THRISSUR, India (CNS) — Church charities in India are preparing for a massive relief work after Cyclone Phailin left nearly 9 million people affected along the east coast of India.
“On the ground, there is total devastation. But, I am glad that the government did an excellent job with the massive evacuation that saved many lives,” said John Shumlansky, country representative in India for the U.S. bishops’ Catholic Relief Service.
Shumlansky told Catholic News Service Oct. 15 from eastern Orissa state that “the challenges ahead are too many” with houses blown away, buildings damaged and farms under water.
Phailin hit India’s east coast Oct. 12 with winds of up to 120 miles per hour; it devastated the coastal areas of Orissa and Andhra Pradesh states.
Only about two dozen people were killed — mostly by falling trees — because nearly 1 million people were evacuated by the government ahead of the cyclone.
“The people need to be helped to rebuild their house and lives. Many of them have lost their livelihood,” Shumlansky said after visiting the area where Phailin made landfall; houses had been blown away and roads were littered with broken trees.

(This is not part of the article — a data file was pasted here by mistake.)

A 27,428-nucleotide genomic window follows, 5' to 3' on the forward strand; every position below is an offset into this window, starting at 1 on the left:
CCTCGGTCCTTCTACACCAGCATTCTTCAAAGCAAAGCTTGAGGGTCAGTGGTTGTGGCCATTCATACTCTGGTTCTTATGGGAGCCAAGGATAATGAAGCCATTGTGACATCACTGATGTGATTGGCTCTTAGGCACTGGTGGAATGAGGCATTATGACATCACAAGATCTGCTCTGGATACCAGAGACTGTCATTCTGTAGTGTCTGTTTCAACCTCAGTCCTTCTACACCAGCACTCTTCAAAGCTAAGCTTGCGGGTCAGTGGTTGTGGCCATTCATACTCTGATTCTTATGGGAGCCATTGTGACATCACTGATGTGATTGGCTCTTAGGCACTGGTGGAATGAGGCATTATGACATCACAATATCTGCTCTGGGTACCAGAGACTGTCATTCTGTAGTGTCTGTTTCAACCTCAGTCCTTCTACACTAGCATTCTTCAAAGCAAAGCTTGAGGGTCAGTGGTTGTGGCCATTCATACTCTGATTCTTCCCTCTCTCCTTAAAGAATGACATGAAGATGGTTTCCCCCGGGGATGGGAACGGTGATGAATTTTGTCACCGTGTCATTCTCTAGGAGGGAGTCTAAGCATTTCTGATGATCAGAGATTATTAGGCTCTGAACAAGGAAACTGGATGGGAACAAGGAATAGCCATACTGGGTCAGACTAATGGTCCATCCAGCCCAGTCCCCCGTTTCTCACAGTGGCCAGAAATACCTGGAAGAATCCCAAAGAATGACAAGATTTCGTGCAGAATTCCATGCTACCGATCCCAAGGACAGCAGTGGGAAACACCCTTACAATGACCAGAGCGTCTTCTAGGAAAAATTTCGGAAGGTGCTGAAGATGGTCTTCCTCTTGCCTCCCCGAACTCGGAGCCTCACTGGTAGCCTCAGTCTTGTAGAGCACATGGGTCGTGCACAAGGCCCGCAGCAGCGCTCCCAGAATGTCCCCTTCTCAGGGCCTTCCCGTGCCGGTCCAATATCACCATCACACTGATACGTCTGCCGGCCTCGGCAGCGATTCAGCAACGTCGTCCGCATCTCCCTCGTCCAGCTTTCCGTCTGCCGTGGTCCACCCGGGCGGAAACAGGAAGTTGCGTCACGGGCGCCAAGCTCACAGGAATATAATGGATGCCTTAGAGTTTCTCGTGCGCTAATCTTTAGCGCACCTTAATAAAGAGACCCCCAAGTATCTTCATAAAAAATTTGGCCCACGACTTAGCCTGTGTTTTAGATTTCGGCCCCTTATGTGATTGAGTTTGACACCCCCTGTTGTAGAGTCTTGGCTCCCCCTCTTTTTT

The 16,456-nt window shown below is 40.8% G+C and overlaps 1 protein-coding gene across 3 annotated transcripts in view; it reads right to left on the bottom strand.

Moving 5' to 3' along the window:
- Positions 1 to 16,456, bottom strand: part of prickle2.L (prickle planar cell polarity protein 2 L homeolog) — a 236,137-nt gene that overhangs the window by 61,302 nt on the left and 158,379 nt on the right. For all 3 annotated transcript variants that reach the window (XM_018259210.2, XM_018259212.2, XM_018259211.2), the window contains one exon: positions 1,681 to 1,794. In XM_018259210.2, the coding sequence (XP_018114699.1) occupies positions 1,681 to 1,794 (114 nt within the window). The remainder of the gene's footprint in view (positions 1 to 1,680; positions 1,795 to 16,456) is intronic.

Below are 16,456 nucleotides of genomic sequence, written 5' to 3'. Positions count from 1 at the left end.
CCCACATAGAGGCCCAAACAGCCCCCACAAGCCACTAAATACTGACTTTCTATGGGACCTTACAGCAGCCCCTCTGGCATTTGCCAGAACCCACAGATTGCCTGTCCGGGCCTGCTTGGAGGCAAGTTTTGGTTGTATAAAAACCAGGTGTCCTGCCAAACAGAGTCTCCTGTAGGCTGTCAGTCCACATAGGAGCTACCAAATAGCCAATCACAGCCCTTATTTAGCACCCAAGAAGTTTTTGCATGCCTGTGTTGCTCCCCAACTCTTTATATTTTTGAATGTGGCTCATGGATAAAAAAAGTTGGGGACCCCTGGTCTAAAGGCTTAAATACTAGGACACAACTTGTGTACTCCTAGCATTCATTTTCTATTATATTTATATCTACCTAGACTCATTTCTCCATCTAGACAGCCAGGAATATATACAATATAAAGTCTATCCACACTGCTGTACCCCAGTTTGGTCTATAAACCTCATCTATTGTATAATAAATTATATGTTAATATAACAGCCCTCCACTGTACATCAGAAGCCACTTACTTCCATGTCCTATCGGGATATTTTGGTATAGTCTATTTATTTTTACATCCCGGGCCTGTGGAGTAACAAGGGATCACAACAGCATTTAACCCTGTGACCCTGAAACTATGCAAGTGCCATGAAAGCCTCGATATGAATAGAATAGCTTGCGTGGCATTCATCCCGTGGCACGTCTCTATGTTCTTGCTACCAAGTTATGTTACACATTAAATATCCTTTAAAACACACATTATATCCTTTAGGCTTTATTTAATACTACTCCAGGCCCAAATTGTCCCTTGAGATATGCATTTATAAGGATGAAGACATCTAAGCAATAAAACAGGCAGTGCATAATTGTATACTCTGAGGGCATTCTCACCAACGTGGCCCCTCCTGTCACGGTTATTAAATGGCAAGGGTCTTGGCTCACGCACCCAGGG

“We distributed emergency relief (including shelter material) to 180 families today,” he added. CRS’s immediate target, he said, is to reach out to 10,000 families with aid, including cash grants to help them buy essential items.
An Orissa state official said more than 14,500 villages in 12 districts were affected, with 234,000 houses damaged in Orissa state. More than 1,200 acres of crops were destroyed by gushing waters.
Antony Chetri, relief work coordinator for Caritas India, told CNS that the Caritas network would provide shelter material like tarps for most needy families.
“Since the government is already providing food to the displaced people (in more than 1,000 relief camps), we do not want to duplicate it. We will try to identify those in remote areas and help them,” said Chetri. He was speaking from Orissa, where he was held up after angry affected people blocked the road protesting that relief material had not reached their area.
“We distributed relief material to 500 families in Ganjam,” he added.
“Rebuilding houses and restoring the livelihood is going to be tough task,” said Chetri. “The farmers have been badly hit with coconut trees uprooted, banana plantations damaged and paddy fields under water. The fishermen also have lost their boats and nets.”
Meanwhile, Babita Allick, team leader of the disaster management wing of Caritas India, told CNS that it has released $16,500 for emergency relief and assessment work for the dioceses of Berhampur and Balasore.
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